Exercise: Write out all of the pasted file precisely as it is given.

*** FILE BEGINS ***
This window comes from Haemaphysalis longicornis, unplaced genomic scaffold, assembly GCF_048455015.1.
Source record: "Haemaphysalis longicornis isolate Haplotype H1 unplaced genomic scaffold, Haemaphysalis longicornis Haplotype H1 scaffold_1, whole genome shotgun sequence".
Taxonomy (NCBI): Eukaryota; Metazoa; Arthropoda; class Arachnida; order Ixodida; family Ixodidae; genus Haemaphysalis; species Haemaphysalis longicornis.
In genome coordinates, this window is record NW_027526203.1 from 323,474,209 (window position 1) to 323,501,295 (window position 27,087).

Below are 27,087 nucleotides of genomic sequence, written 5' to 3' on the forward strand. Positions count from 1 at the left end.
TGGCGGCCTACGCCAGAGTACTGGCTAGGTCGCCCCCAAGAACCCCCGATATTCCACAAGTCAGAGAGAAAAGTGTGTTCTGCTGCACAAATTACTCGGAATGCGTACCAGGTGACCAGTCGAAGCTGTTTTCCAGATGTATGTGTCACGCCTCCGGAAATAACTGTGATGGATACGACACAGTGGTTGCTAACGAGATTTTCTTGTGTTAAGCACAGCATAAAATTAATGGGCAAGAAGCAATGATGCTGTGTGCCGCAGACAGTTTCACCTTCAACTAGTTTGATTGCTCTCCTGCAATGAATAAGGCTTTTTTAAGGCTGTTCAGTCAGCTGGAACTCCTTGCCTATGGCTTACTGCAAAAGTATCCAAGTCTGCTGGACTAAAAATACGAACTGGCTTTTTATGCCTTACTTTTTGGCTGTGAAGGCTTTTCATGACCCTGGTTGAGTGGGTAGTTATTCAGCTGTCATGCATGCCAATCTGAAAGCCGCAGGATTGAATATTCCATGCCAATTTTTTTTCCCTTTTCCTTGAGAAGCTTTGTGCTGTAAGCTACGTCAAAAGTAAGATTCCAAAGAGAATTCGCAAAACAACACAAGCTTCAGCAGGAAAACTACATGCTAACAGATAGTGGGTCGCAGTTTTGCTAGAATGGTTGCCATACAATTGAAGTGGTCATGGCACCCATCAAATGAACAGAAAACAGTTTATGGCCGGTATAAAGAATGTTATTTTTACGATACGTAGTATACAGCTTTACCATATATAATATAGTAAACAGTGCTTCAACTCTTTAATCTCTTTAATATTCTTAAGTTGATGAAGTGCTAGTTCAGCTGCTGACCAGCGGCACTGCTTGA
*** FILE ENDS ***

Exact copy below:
This window comes from Haemaphysalis longicornis, unplaced genomic scaffold, assembly GCF_048455015.1.
Source record: "Haemaphysalis longicornis isolate Haplotype H1 unplaced genomic scaffold, Haemaphysalis longicornis Haplotype H1 scaffold_1, whole genome shotgun sequence".
Taxonomy (NCBI): Eukaryota; Metazoa; Arthropoda; class Arachnida; order Ixodida; family Ixodidae; genus Haemaphysalis; species Haemaphysalis longicornis.
In genome coordinates, this window is record NW_027526203.1 from 323,474,209 (window position 1) to 323,501,295 (window position 27,087).

Below are 27,087 nucleotides of genomic sequence, written 5' to 3' on the forward strand. Positions count from 1 at the left end.
TGGCGGCCTACGCCAGAGTACTGGCTAGGTCGCCCCCAAGAACCCCCGATATTCCACAAGTCAGAGAGAAAAGTGTGTTCTGCTGCACAAATTACTCGGAATGCGTACCAGGTGACCAGTCGAAGCTGTTTTCCAGATGTATGTGTCACGCCTCCGGAAATAACTGTGATGGATACGACACAGTGGTTGCTAACGAGATTTTCTTGTGTTAAGCACAGCATAAAATTAATGGGCAAGAAGCAATGATGCTGTGTGCCGCAGACAGTTTCACCTTCAACTAGTTTGATTGCTCTCCTGCAATGAATAAGGCTTTTTTAAGGCTGTTCAGTCAGCTGGAACTCCTTGCCTATGGCTTACTGCAAAAGTATCCAAGTCTGCTGGACTAAAAATACGAACTGGCTTTTTATGCCTTACTTTTTGGCTGTGAAGGCTTTTCATGACCCTGGTTGAGTGGGTAGTTATTCAGCTGTCATGCATGCCAATCTGAAAGCCGCAGGATTGAATATTCCATGCCAATTTTTTTTCCCTTTTCCTTGAGAAGCTTTGTGCTGTAAGCTACGTCAAAAGTAAGATTCCAAAGAGAATTCGCAAAACAACACAAGCTTCAGCAGGAAAACTACATGCTAACAGATAGTGGGTCGCAGTTTTGCTAGAATGGTTGCCATACAATTGAAGTGGTCATGGCACCCATCAAATGAACAGAAAACAGTTTATGGCCGGTATAAAGAATGTTATTTTTACGATACGTAGTATACAGCTTTACCATATATAATATAGTAAACAGTGCTTCAACTCTTTAATCTCTTTAATATTCTTAAGTTGATGAAGTGCTAGTTCAGCTGCTGACCAGCGGCACTGCTTGA